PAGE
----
Learn about Pinot Meunier — taste profile, popular regions and more …
This late budding and early ripening red variety, while once planted extensively throughout northern France, is today almost exclusively used in the production of Champagne. In Champagne’s two or three varietal blend, Pinot Meunier adds lively fruit. Chardonnay adds brightness and Pinot noir is appreciated for structure and weight. Pinot Meunier has acidity levels higher than in Pinot noir, making it a prized choice for Champagne growers. It thrives in cool north-facing vineyards and is able to withstand damp or frost-prone valleys.
Tasting Notes For Pinot Meunier
Pinot Meunier is a dry red wine light in body and color, with high-toned notes of pomegranate, black cherry, and raspberry, underscored by earthy qualities of cocoa, espresso and smoke.
Perfect Food Pairings for Pinot Meunier
Pair Pinot Meunier up with patés and terrines, mushroom risotto, roast chicken, Peking duck or seared Salmon.
Sommelier Secrets for Pinot Meunier
Not surprisingly, it does well in Germany where it goes by Müllerrebe or confusingly, Schwarzriesling. You can also find it in other cooler climate wine zones such as the German-speaking Switzerland, Austria and even Victoria, Australia. Though we don’t often see it bottled on its own, there are a handful of California, German, and French producers—pretty much anywhere sparkling wine is made—who do.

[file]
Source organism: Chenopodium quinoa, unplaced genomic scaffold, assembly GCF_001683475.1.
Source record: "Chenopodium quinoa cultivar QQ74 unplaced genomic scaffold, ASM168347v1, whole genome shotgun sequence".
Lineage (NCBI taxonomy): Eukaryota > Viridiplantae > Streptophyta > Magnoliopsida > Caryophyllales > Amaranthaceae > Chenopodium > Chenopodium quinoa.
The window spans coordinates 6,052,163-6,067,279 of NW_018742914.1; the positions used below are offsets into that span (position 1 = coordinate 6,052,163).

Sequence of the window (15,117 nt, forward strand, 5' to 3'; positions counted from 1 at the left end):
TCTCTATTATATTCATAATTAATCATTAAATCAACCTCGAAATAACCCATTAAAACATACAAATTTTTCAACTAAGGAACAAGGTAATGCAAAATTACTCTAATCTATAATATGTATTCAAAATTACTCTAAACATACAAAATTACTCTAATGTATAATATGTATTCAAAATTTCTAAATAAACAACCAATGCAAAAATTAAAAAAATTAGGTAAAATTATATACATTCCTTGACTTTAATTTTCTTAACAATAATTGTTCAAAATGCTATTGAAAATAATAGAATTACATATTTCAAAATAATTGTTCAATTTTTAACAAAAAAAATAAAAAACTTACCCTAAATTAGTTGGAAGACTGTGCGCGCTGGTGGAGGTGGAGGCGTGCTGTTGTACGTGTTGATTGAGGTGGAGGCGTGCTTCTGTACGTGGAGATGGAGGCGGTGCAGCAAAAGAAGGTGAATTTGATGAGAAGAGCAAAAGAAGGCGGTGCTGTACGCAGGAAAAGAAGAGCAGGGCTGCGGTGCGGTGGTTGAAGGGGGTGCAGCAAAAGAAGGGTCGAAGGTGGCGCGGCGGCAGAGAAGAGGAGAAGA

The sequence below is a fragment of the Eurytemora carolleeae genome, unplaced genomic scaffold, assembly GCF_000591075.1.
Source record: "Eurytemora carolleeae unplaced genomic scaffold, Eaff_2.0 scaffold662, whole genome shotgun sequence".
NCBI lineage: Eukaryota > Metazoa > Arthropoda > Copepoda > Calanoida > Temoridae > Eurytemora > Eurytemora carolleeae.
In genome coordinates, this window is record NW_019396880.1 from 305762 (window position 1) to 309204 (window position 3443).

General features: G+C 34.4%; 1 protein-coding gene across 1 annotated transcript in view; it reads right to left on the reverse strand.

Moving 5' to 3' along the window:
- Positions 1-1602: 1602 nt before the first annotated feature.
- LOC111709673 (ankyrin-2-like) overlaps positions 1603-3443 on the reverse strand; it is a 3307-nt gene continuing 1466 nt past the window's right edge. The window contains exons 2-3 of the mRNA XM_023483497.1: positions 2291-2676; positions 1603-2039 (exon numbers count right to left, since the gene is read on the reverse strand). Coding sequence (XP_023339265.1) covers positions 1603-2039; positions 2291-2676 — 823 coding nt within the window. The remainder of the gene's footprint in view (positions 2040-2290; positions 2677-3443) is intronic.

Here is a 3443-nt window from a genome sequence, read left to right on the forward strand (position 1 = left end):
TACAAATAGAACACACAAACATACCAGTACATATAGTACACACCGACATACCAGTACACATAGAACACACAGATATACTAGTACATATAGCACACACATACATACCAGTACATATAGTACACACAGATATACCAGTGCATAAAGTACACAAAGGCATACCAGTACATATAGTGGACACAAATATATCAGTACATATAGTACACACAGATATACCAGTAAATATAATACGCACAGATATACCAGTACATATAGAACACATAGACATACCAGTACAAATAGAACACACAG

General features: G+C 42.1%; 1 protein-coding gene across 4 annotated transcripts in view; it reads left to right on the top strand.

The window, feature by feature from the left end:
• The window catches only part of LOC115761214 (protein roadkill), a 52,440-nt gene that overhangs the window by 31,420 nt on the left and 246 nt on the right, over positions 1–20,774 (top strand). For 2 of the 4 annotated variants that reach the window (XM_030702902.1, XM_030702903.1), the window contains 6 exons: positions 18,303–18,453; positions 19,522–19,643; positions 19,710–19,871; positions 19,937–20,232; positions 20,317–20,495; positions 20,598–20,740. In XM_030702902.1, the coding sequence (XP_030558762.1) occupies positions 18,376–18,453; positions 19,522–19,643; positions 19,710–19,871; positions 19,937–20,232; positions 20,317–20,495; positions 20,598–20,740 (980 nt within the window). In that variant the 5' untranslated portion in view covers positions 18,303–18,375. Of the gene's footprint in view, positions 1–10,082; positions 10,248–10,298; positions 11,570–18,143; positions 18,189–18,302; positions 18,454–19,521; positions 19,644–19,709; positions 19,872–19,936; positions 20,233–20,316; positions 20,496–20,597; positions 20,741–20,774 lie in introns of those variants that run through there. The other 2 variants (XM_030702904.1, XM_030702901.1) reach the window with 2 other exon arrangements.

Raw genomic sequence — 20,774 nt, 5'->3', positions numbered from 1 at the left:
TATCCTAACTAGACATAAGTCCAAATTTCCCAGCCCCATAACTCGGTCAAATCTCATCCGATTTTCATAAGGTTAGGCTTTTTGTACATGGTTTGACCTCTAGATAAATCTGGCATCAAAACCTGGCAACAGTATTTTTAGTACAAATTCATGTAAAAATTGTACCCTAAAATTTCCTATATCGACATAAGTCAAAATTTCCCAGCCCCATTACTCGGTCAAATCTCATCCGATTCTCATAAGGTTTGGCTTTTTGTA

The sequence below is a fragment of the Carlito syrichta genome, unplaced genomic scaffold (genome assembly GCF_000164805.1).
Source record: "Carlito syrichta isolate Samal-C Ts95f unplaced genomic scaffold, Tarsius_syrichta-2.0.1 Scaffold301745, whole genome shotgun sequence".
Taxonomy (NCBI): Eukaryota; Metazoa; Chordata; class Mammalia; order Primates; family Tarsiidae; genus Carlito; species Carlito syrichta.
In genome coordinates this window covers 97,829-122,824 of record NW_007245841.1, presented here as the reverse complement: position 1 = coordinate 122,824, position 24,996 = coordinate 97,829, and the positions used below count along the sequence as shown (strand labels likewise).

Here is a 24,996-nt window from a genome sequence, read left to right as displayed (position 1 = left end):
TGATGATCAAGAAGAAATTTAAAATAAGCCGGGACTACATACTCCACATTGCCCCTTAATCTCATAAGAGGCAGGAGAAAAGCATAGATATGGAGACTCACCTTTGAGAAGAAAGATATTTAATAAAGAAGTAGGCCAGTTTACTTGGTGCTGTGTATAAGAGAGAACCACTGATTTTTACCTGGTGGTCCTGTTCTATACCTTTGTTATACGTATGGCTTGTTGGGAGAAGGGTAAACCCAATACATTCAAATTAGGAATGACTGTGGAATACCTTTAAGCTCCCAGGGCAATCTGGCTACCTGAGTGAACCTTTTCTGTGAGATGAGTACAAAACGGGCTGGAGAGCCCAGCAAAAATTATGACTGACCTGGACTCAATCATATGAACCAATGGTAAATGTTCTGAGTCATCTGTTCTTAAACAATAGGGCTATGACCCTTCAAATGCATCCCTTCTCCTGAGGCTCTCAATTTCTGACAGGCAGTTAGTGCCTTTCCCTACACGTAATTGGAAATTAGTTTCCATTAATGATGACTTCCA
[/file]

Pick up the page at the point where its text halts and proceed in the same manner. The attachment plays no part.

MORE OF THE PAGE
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- Cabernet Sauvignon1600
- Other Red Blends1216
- Bordeaux Red Blends1029
- Rhône Blends517
- Other Red Wine218
- Petite Sirah129
- Cabernet Franc120
- Tuscan Blends65
- Nero d'Avola28
- Petit Verdot13
- St. Laurent5
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- Pinot Meunier2
- Touriga Nacional1
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Chandon Pinot Meunier 2006Pinot Meunier from Carneros, California
Amalie Robert Pinot Meunier 2006Pinot Meunier from Willamette Valley, Oregon